I install - Naked DSL, DSL Master Splitters, VoIP, data cabling and general computer support for home and small business.
Rural Broadband RBI installer for Ultimate Broadband and Full Flavour

 

Need help in Auckland, Waikato or BoP? Click my email button, or email me direct: [my user name] at geekzonemail dot com


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  Reply # 966068 13-Jan-2014 11:59
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coffeebaron:
Dynamike: From http://www.med.govt.nz/sectors-industries/technology-communication/fast-broadband/rural-broadband-initiative

Rural broadband initiative

"This initiative will deliver broadband to 252,000 rural households at pricesand levels of service comparable with urban areas."

$100 for 5GB or $110 for $15GB is NOT comparable to urban broadband prices.

Whether one agrees or disagrees with the RBI process, Vodafone did agree to this, and other conditions when it was awarded the RBI contract.

I am concerned when a company that has received taxpayer subsidies does not honour the terms of the contract it entered into with the people of NZ.

RBI through one of the RBI providers:
$75   10GB
$90   15GB
$105  20GB
$184  70GB




Some people just dont know how lucky they are. It always gets me why people in this country not just our Rural Geekzone members but the wider population expect a relief solution in a rural area to be that of a prime ADSL2 or VDSL2 spec where there is a condensed population.

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  Reply # 966074 13-Jan-2014 12:11
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TimA: 

Some people just dont know how lucky they are. It always gets me why people in this country not just our Rural Geekzone members but the wider population expect a relief solution in a rural area to be that of a prime ADSL2 or VDSL2 spec where there is a condensed population.


You can thank Federated Farmers for that one, The same clowns that wanted FTTH for the RBI just because Urban was getting it




Most problems are the result of previous solutions...

All comment's I make are my own personal opinion and do not in any way, shape or form reflect the views of current or former employers unless specifically stated 

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  Reply # 966082 13-Jan-2014 12:24
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bakewells5856: As a rural user I do feel quite ripped off. we pay more for a fraction of the speeds anyone else in NZ would get


Urban customers massively subsidize the price for rural customers, if you had to pay the true price you may have a point...

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Master Geek
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  Reply # 966109 13-Jan-2014 12:45
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If the term "comparable price" was not used in references to the RBI, then there would be no issue. It was however, a prominent feature of the RBI. I believe people have a valid point if they feel misled.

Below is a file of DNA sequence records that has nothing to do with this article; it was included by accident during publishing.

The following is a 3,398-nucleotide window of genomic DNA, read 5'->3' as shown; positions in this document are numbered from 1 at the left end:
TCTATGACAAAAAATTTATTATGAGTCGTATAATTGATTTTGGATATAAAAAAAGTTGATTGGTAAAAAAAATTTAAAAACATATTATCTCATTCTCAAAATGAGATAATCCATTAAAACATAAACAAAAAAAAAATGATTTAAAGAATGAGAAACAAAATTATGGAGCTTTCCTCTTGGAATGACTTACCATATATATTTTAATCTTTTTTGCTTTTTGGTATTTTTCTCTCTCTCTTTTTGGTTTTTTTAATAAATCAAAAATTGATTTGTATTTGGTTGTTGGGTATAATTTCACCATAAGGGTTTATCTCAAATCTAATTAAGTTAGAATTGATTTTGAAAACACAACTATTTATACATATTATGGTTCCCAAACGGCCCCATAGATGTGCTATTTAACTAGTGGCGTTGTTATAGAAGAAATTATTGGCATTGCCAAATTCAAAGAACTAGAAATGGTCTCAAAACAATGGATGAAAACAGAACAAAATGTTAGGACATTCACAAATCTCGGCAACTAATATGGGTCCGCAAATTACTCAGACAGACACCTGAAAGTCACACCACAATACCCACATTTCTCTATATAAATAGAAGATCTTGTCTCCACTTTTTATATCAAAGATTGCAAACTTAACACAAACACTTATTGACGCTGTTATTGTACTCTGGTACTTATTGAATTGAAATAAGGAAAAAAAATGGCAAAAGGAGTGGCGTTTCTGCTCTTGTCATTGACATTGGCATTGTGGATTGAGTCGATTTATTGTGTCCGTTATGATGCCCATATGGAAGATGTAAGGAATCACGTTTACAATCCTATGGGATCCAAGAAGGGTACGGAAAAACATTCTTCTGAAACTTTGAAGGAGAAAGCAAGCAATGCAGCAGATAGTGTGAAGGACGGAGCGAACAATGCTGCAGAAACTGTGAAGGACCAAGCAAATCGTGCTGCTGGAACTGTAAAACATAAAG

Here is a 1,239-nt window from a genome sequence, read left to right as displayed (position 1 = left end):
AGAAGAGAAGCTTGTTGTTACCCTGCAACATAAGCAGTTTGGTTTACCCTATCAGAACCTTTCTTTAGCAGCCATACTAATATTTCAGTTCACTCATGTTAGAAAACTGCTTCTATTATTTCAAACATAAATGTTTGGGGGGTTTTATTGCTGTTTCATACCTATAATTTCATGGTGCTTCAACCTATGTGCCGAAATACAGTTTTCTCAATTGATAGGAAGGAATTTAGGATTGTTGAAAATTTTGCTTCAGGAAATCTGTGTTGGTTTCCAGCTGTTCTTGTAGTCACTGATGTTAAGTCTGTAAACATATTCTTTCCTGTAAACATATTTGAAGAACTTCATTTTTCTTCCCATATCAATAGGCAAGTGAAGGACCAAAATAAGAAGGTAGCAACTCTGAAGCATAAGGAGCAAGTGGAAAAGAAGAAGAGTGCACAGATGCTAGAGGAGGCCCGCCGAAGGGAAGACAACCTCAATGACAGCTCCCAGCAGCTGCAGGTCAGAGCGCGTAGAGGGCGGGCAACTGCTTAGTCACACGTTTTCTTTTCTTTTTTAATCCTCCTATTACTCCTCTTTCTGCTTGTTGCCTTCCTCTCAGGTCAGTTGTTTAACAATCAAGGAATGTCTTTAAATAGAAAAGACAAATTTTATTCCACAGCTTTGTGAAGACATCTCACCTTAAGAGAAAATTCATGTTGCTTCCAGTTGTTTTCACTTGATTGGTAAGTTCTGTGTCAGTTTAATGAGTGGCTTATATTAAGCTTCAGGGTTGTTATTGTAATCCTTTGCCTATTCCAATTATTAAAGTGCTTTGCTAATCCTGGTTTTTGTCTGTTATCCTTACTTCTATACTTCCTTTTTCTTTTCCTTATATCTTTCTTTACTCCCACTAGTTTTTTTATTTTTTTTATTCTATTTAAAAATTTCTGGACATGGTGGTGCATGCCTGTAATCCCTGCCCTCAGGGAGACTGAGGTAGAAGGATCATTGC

I will not have RBI wireless coverage until year 5, by which time I expect the current pricing structure will have changed.

I have a relative that works in the office of the Minister for Communications and Information Technology (Amy Adams). The Minister is apparently aware of the pricing discrepancy and is keen to receive feedback from the public on the issue. I would recommend people write to her, rather than the Commerce Commission.

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  Reply # 966131 13-Jan-2014 13:29
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Dynamike: If the term "comparable price" was not used in references to the RBI, then there would be no issue. It was however, a prominent feature of the RBI. I believe people have a valid point if they feel misled.

I will not have RBI wireless coverage until year 5, by which time I expect the current pricing structure will have changed.

I have a relative that works in the office of the Minister for Communications and Information Technology (Amy Adams). The Minister is apparently aware of the pricing discrepancy and is keen to receive feedback from the public on the issue. I would recommend people write to her, rather than the Commerce Commission.


It is very comparable to what urban people were getting back who it was written. :p

$75 for 5GB was pretty standard back then.

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  Reply # 966501 13-Jan-2014 22:21
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I live on the edge of a small town with a population less than 6000 people and I get 50Mbit down and 10Mbit up for around the same price aus gets for an ADSL 1 connection.
internet in NZ is amazing value for money all things considered